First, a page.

The Writers Guild of America, composed of some of the most powerful nerds in America, has announced its 2011 nominees for the WGA Awards, and one title on the list is the bawdy, poop-filled comedy Bridesmaids. This could mean big things!
Like the Screen Actor Guild Award nominations often predict the best acting performance categories, the WGA nominations are often a pretty reliable indicator of what movies will earn screenwriting nominations come Academy Awards time. (Most of the writing branch of the Academy that nominate screenplays are WGA members.) And since a total of ten movies are nominated — five original, five adapted — there's plenty of room for a non-prestige movie like Bridesmaids to sneak in, which is exactly what it did. And, we're gonna put it right out there, likely will again at the Oscars. It's the year of comedy!
Really, it is. All of the original screenplay nominees are essentially comedies, though all, Bridesmaids included, hum with an air of melancholy too. So it's the year of the wistful comedy, of the bittersweet, of rueful laughs. That seems to fit 2011 pretty well, doesn't it? We approve of your choices, WGA! Yes, even of Diablo Cody. Even of her.
The only surprise in the Adapted category really is that they nominated Tate Taylor's fairly remedial adaptation of The Help, especially when you consider that things like The Ides of March and the critically lauded and deeply complicated Tinker Tailor Soldier Spy were left off. But what can you do, people like a feel-good kinda thing, and The Help thickly fills that niche. Still the TTSS slight has to burn a little bit, especially considering Steve Zaillian's on there twice. Quit bogarting all the nominations, Zaillian!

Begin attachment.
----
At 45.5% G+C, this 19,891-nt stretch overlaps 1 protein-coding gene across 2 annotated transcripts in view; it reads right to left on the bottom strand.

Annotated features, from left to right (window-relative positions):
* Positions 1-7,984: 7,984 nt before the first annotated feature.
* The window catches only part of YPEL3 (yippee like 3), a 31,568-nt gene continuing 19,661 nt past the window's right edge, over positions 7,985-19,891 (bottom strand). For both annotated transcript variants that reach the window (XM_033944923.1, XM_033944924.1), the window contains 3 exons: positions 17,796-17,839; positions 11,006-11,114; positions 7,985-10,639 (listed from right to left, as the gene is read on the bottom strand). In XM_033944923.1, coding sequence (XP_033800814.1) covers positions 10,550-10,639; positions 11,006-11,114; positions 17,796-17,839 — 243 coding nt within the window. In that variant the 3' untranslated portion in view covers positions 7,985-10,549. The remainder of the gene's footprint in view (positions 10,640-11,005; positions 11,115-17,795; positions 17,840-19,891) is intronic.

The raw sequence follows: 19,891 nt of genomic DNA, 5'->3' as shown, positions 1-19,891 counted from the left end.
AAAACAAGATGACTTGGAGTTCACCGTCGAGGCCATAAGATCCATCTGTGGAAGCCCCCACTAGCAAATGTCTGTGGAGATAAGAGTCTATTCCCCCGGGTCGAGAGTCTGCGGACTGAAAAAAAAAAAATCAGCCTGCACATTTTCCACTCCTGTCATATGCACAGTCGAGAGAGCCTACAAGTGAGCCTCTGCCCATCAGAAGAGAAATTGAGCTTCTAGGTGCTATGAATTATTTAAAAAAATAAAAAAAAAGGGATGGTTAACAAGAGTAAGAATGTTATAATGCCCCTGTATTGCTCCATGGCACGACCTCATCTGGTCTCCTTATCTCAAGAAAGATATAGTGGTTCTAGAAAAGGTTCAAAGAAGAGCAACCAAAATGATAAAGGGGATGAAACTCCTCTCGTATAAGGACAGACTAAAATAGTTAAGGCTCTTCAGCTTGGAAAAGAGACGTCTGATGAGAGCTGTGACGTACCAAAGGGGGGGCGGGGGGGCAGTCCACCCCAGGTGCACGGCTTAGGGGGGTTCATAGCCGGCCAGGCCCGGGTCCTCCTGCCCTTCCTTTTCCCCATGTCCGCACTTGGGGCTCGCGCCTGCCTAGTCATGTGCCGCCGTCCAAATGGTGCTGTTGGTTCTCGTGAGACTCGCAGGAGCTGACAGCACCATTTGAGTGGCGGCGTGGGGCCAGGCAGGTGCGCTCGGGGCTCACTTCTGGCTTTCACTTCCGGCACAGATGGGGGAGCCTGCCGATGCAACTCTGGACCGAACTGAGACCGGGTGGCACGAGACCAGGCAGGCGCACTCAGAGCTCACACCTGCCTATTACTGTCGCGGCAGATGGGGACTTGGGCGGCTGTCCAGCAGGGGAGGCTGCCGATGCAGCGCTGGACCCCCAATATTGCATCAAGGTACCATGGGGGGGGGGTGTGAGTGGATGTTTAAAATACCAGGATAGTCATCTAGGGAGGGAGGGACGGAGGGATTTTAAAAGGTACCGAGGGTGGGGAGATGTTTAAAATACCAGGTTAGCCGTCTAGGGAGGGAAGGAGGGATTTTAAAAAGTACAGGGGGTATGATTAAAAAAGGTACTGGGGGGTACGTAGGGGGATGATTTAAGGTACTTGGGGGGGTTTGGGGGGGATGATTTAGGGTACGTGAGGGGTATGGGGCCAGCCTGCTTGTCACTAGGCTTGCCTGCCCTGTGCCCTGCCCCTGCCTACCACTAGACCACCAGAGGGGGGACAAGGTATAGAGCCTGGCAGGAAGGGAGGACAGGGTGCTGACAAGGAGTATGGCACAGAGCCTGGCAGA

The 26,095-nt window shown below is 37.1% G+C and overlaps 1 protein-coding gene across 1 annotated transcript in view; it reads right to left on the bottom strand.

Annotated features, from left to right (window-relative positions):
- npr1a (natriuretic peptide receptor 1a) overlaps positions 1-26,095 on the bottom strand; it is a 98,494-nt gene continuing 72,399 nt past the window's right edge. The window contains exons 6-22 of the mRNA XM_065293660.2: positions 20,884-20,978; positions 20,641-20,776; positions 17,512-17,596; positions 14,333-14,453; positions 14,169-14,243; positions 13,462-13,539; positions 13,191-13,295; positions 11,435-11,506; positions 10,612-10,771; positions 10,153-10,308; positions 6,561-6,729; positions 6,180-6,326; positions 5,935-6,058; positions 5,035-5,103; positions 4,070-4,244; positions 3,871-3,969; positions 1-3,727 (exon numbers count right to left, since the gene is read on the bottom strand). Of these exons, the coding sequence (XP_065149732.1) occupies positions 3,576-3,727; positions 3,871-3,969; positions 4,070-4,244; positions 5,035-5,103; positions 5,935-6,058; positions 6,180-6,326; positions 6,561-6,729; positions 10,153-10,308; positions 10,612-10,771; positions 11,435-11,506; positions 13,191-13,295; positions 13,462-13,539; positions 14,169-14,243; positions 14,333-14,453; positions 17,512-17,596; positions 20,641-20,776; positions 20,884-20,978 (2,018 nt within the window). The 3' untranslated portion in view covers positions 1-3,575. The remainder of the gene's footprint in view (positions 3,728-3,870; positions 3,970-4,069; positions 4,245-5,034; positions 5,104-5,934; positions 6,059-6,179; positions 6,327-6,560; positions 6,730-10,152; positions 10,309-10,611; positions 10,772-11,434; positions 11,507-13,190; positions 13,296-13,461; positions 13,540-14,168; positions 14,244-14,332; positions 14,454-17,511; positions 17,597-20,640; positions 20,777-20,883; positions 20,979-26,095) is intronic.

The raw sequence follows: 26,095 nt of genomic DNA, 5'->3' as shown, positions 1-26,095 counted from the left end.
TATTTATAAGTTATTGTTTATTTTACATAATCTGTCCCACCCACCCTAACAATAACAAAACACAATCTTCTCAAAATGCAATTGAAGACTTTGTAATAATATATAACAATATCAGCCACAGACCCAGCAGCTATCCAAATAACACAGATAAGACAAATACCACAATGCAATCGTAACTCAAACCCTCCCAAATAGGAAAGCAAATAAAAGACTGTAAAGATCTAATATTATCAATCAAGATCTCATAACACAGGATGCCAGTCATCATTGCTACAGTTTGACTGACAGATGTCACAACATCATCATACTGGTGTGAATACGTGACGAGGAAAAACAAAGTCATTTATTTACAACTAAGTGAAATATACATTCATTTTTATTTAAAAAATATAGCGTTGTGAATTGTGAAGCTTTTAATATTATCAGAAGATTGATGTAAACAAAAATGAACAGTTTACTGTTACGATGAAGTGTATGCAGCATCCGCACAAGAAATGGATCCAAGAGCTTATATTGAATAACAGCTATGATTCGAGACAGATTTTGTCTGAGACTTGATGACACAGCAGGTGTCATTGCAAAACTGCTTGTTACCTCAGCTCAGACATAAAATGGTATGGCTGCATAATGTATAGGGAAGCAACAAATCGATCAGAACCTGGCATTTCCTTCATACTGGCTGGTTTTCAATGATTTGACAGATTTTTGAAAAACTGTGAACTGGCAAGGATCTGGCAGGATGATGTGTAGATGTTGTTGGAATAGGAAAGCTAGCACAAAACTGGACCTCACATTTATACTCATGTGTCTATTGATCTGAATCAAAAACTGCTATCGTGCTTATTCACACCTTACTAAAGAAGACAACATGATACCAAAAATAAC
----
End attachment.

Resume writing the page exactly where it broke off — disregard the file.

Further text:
So that's where the world of awards season writing stands right now. Who would have guessed it: Kristen Wiig, a (possible) future Oscar nominee.
Here's the full list:
50/50, Written by Will Reiser; Summit Entertainment
Bridesmaids, Written by Annie Mumolo & Kristen Wiig; Universal Studios
Midnight in Paris, Written by Woody Allen; Sony Pictures Classics
Win Win, Screenplay by Tom McCarthy; Story by Tom McCarthy & Joe Tiboni; Fox Searchlight
Young Adult, Written by Diablo Cody; Paramount Pictures
The Descendants, Screenplay by Alexander Payne and Nat Faxon & Jim Rash; Based on the novel by Kaui Hart Hemming; Fox Searchlight
The Girl with the Dragon Tattoo, Screenplay by Steven Zaillian; Based on the novel by Stieg Larsson, originally published by Norstedts; Columbia Pictures
The Help, Screenplay by Tate Taylor; Based on the novel by Kathryn Stockett; DreamWorks Pictures
Hugo, Screenplay by John Logan; Based on the book The Invention of Hugo Cabret by Brian Selznick; Paramount Pictures
Moneyball, Screenplay by Steven Zaillian and Aaron Sorkin; Story by Stan Chervin; Based on the book by Michael Lewis; Columbia Pictures
Better This World, Written by Katie Galloway & Kelly Duane de la Vega; Loteria Films
If a Tree Falls: A Story of the Earth Liberation Front, Written by Marshall Curry and Matthew Hamachek; Oscilloscope Pictures
Nostalgia for the Light, Written by Patricio Guzmán; Icarus Films
Pina, Screenplay by Wim Wenders; Sundance Selects
Position Among the Stars, Script by Hetty Naaijkens-Retel Helmrich, Leonard Retel Helmrich; HBO Films
Senna, Written by Manish Pandey; Producers Distribution Agency